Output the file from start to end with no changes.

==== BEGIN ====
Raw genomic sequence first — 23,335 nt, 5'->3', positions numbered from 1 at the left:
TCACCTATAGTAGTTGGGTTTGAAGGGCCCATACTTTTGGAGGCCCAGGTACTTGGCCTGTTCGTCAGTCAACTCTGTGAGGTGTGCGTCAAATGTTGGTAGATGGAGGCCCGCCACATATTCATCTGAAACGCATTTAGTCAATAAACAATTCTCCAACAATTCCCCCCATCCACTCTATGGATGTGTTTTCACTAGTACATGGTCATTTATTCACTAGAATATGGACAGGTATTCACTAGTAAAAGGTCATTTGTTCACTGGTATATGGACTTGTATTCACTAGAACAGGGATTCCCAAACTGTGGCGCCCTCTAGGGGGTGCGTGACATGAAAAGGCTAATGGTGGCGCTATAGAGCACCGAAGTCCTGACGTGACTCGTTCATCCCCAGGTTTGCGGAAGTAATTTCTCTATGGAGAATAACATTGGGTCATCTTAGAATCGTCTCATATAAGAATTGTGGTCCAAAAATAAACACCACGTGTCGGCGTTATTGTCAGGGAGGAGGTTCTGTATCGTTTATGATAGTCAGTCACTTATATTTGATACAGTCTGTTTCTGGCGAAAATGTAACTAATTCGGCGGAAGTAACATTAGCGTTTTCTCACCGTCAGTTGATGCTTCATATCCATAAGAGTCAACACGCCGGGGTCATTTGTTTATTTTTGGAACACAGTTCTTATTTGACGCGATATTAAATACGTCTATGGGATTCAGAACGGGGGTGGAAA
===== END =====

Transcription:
Raw genomic sequence first — 23,335 nt, 5'->3', positions numbered from 1 at the left:
TCACCTATAGTAGTTGGGTTTGAAGGGCCCATACTTTTGGAGGCCCAGGTACTTGGCCTGTTCGTCAGTCAACTCTGTGAGGTGTGCGTCAAATGTTGGTAGATGGAGGCCCGCCACATATTCATCTGAAACGCATTTAGTCAATAAACAATTCTCCAACAATTCCCCCCATCCACTCTATGGATGTGTTTTCACTAGTACATGGTCATTTATTCACTAGAATATGGACAGGTATTCACTAGTAAAAGGTCATTTGTTCACTGGTATATGGACTTGTATTCACTAGAACAGGGATTCCCAAACTGTGGCGCCCTCTAGGGGGTGCGTGACATGAAAAGGCTAATGGTGGCGCTATAGAGCACCGAAGTCCTGACGTGACTCGTTCATCCCCAGGTTTGCGGAAGTAATTTCTCTATGGAGAATAACATTGGGTCATCTTAGAATCGTCTCATATAAGAATTGTGGTCCAAAAATAAACACCACGTGTCGGCGTTATTGTCAGGGAGGAGGTTCTGTATCGTTTATGATAGTCAGTCACTTATATTTGATACAGTCTGTTTCTGGCGAAAATGTAACTAATTCGGCGGAAGTAACATTAGCGTTTTCTCACCGTCAGTTGATGCTTCATATCCATAAGAGTCAACACGCCGGGGTCATTTGTTTATTTTTGGAACACAGTTCTTATTTGACGCGATATTAAATACGTCTATGGGATTCAGAACGGGGGTGGAAA